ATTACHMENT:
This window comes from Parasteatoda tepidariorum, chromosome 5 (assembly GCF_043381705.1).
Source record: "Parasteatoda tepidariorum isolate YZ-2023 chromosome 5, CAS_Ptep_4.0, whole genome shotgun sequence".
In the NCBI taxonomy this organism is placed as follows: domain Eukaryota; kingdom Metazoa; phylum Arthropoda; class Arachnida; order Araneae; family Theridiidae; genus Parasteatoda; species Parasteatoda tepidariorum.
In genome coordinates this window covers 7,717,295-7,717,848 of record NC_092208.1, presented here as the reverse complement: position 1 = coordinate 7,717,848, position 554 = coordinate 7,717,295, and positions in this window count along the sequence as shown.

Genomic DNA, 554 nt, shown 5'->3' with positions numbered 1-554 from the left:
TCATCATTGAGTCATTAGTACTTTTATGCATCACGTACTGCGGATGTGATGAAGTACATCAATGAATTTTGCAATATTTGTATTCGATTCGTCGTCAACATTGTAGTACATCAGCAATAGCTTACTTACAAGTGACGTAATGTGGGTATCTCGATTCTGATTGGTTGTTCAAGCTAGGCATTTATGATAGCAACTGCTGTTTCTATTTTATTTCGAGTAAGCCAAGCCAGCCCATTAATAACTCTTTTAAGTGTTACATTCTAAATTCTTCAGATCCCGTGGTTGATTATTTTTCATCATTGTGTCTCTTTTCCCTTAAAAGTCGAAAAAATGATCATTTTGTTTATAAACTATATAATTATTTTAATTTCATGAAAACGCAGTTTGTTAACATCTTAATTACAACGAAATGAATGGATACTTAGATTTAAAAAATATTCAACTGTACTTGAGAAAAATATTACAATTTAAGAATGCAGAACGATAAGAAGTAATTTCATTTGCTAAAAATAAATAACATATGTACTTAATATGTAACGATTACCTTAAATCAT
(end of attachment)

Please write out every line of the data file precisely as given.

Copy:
This window comes from Parasteatoda tepidariorum, chromosome 5 (assembly GCF_043381705.1).
Source record: "Parasteatoda tepidariorum isolate YZ-2023 chromosome 5, CAS_Ptep_4.0, whole genome shotgun sequence".
In the NCBI taxonomy this organism is placed as follows: domain Eukaryota; kingdom Metazoa; phylum Arthropoda; class Arachnida; order Araneae; family Theridiidae; genus Parasteatoda; species Parasteatoda tepidariorum.
In genome coordinates this window covers 7,717,295-7,717,848 of record NC_092208.1, presented here as the reverse complement: position 1 = coordinate 7,717,848, position 554 = coordinate 7,717,295, and positions in this window count along the sequence as shown.

Genomic DNA, 554 nt, shown 5'->3' with positions numbered 1-554 from the left:
TCATCATTGAGTCATTAGTACTTTTATGCATCACGTACTGCGGATGTGATGAAGTACATCAATGAATTTTGCAATATTTGTATTCGATTCGTCGTCAACATTGTAGTACATCAGCAATAGCTTACTTACAAGTGACGTAATGTGGGTATCTCGATTCTGATTGGTTGTTCAAGCTAGGCATTTATGATAGCAACTGCTGTTTCTATTTTATTTCGAGTAAGCCAAGCCAGCCCATTAATAACTCTTTTAAGTGTTACATTCTAAATTCTTCAGATCCCGTGGTTGATTATTTTTCATCATTGTGTCTCTTTTCCCTTAAAAGTCGAAAAAATGATCATTTTGTTTATAAACTATATAATTATTTTAATTTCATGAAAACGCAGTTTGTTAACATCTTAATTACAACGAAATGAATGGATACTTAGATTTAAAAAATATTCAACTGTACTTGAGAAAAATATTACAATTTAAGAATGCAGAACGATAAGAAGTAATTTCATTTGCTAAAAATAAATAACATATGTACTTAATATGTAACGATTACCTTAAATCAT